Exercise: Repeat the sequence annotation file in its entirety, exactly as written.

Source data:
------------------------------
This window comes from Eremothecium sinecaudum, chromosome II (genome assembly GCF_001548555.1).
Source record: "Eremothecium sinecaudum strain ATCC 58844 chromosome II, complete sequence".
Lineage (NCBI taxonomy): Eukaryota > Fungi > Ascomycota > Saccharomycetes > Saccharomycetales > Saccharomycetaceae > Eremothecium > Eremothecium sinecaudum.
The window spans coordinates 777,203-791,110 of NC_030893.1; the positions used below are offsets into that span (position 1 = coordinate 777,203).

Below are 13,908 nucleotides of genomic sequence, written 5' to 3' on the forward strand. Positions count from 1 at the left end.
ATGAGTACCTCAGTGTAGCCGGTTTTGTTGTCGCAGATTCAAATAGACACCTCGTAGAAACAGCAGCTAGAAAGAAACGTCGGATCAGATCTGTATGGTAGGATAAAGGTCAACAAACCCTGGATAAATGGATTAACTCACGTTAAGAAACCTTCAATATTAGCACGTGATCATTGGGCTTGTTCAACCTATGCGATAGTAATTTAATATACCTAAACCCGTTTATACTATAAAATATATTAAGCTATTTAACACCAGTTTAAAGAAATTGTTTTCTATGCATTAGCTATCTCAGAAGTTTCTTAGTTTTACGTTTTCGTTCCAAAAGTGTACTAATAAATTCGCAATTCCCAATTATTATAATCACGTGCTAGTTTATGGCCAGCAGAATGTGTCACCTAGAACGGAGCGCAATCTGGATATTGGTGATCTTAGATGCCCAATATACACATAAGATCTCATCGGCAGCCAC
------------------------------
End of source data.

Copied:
This window comes from Eremothecium sinecaudum, chromosome II (genome assembly GCF_001548555.1).
Source record: "Eremothecium sinecaudum strain ATCC 58844 chromosome II, complete sequence".
Lineage (NCBI taxonomy): Eukaryota > Fungi > Ascomycota > Saccharomycetes > Saccharomycetales > Saccharomycetaceae > Eremothecium > Eremothecium sinecaudum.
The window spans coordinates 777,203-791,110 of NC_030893.1; the positions used below are offsets into that span (position 1 = coordinate 777,203).

Below are 13,908 nucleotides of genomic sequence, written 5' to 3' on the forward strand. Positions count from 1 at the left end.
ATGAGTACCTCAGTGTAGCCGGTTTTGTTGTCGCAGATTCAAATAGACACCTCGTAGAAACAGCAGCTAGAAAGAAACGTCGGATCAGATCTGTATGGTAGGATAAAGGTCAACAAACCCTGGATAAATGGATTAACTCACGTTAAGAAACCTTCAATATTAGCACGTGATCATTGGGCTTGTTCAACCTATGCGATAGTAATTTAATATACCTAAACCCGTTTATACTATAAAATATATTAAGCTATTTAACACCAGTTTAAAGAAATTGTTTTCTATGCATTAGCTATCTCAGAAGTTTCTTAGTTTTACGTTTTCGTTCCAAAAGTGTACTAATAAATTCGCAATTCCCAATTATTATAATCACGTGCTAGTTTATGGCCAGCAGAATGTGTCACCTAGAACGGAGCGCAATCTGGATATTGGTGATCTTAGATGCCCAATATACACATAAGATCTCATCGGCAGCCAC